It is not at all surprising that Connecticut U.S. Senator Dick Blumenthal should throw his lot in with Israel in the besieged country’s attempt to thwart future terrorist attacks.
A recent story in a Hartford paper mistitled “Blumenthal calls for Iran sanctions” leaves little campaign wiggle room for Blumenthal.
Blumenthal, “now offering bipartisan legislation this week with U.S. Senator Joni Ernst to clamp down on Iran for providing funding for Hamas,” according to the Hartford paper, has said that anti-Israeli terrorism in the Middle East would be short-sheeted if Iran’s often stated pledge to drive Israel into the sea were to be frustrated by a combination of sanctions and a successful war prosecuted by Israel against Hamas and Hezbollah.
Of course, to be successful, wars first must be won, after which the winning party may dictate peace terms. All wars are struggles between contesting parties to determine the terms of peace, thereby shaping the future in the long term.
Actually, Blumenthal and other friends of Israel are calling for a restoration of sanctions applied some time ago by the U.S. Congress against Iran, the chief sponsor of terrorism in the Middle East.
These sanctions, multiple news outlets have reported, had been weakened considerably by the administration of Democrat President Joe Biden. Possibly in an effort to pave the way for a future diplomatic entente between Iran and the United States, Biden declined to rigorously enforce prevailing sanctions concerning the production and selling of Iranian oil to countries some of which claim to be friends of the United States.
After Biden loosened the sanctions, money hauled in by Iran through the sale of oil products increased substantially. Some news outlets have reported that Iran’s disposable assets might have been reduced by $80 to $100 billion dollars had the sanctions been applied in the manner in which the U.S. Congress had intended.
These assets, Blumenthal is convinced, are financing a continuing Iran terrorist enterprise in Israel. That enterprise, so far successfully prosecuted against both Israel and the United States, “The Great Satan” of Islamic revolutionary doctrine, began during the administration of then President Jimmy Carter, when the Ayatollah Khomeini, the head of Iran’s government following the abdication of Shah Mohammad Reza Pahlavi, winked at a successful attack on the U.S. embassy in 1979 during which embassy personnel were held hostage in Tehran for 444 days.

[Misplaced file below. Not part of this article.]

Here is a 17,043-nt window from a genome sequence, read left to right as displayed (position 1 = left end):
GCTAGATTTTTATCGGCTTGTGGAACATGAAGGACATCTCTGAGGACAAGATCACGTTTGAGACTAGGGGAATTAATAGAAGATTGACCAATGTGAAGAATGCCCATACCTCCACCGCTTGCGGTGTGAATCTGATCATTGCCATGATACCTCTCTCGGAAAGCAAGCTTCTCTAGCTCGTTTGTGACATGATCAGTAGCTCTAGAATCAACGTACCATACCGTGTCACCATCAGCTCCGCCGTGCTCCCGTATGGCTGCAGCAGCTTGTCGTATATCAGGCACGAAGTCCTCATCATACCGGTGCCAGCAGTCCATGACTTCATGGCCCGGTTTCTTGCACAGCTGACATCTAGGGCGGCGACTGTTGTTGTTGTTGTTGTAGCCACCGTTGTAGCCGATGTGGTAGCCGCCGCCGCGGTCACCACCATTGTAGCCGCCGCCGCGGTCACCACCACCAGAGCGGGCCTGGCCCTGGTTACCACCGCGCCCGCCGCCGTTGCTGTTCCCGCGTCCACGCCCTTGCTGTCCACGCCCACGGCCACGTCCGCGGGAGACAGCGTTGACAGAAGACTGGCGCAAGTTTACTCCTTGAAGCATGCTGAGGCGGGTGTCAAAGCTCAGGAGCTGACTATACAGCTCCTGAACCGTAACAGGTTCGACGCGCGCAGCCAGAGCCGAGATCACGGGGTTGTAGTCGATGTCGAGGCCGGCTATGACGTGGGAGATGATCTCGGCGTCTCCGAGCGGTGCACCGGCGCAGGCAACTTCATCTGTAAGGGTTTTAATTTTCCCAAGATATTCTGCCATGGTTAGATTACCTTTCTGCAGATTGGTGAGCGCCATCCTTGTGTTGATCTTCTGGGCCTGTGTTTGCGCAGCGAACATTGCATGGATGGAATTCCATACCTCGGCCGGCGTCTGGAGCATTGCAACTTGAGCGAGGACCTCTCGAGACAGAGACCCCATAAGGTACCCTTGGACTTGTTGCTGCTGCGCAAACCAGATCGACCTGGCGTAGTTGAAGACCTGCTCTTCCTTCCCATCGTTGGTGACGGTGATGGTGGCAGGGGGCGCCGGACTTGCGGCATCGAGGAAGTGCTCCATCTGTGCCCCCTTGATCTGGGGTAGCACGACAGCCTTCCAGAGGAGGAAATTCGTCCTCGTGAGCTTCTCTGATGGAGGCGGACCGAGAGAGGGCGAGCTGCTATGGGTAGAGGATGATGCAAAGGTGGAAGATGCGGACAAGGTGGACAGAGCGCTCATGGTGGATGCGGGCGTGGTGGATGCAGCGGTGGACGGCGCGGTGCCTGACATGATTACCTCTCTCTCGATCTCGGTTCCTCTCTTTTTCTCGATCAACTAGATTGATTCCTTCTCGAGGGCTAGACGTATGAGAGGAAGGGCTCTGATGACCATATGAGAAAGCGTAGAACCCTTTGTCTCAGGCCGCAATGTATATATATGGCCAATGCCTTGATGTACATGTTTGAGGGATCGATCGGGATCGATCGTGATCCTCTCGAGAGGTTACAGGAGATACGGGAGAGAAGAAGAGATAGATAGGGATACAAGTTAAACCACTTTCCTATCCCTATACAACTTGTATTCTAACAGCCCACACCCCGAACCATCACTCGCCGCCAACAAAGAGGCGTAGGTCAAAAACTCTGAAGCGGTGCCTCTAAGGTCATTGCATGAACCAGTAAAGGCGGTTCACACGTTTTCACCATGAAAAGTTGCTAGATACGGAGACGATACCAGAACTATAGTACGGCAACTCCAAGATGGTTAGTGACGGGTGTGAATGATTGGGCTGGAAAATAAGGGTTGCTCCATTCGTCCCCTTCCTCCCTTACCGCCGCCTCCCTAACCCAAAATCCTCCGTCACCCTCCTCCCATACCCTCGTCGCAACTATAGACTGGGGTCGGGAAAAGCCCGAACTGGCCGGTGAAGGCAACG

Iran’s terrorist operatives, Blumenthal told a Hartford reporter, “… are fueled by the financial wherewithal that comes from Iran’s sales of oil. The United States has said it is imposing sanctions to prevent Iran from selling that oil. But all too often these sanctions have been unenforced. The result has been a deluge of dollars going to Iran’s proxies. That’s the stark, undisputed truth … Hamas would not exist without Iran.”
In his public appearances, Blumenthal seems anxious to put a ten foot pole between himself and certain doubtful Biden/Obama policy choices, but courage is wanting.
The Obama administration – including Vice President Joe Biden – flew planeloads of cash to Tehran, forbidden by the U.S. Congress, in a failed effort to purchase from Iran cooperation in the reduction of nuclear grade uranium. It is now plain to everyone but the ideologically committed that this effort has been a spectacular failure.
Biden’s loosening of trade restrictions on the purchasing of oil from Iran, has made it possible for the leading mischief maker in the Middle East to finance terrorist groups such as Hamas, Hezbollah, and other murderous terrorist outlets deployed by Iran against Israel.
Everyone who has driven cars powered by gas knows that when you reduce the production of a product, you increase its price. Biden’s restriction of the production of oil, plentiful under our feet, throws the United States into a debilitating dependency on foreign oil producers such as communist Venezuela, Saudi Arabia and, inescapably, Iran.
Blumenthal is bright enough to connect such dots, but he declines to do so publically. Few Connecticut reporters, to choose one “for instance” among many, has asked why Blumenthal favored a dangerous draw down of America’s oil reserves, when much larger oil and clean natural gas reserves lie right under our feet. No one will deny we have the pluck and resources to quickly bring it above ground to replenish diminished oil reserves, reduce the cost of energy, encourage lower cost shipping rates, and swell middle class assets rather than the assets of redundantly rich billionaires.
Blumenthal, himself a millionaire, knows how free marketplaces in the free West work. He has mentioned Iran in his chat with Connecticut reporters as a “devastating, malign influence in the Middle East whose resources come from the sales of oil.”
People are waiting for Blumenthal to affix a finitione – an unavoidable “’in conclusion”-- to his observations.
Americans, always intensely practical, are quite able to make non-invidious distinctions. The difference between a “statesman” and a “political hack,” for instance, is the difference between a man or woman who will courageously embrace an unavoidable conclusion and one who will sacrifice the truth to every enticing political opportunity.
“When in doubt,” Mark Twain advised, “tell the truth. It will confound your enemies and astound your friends.”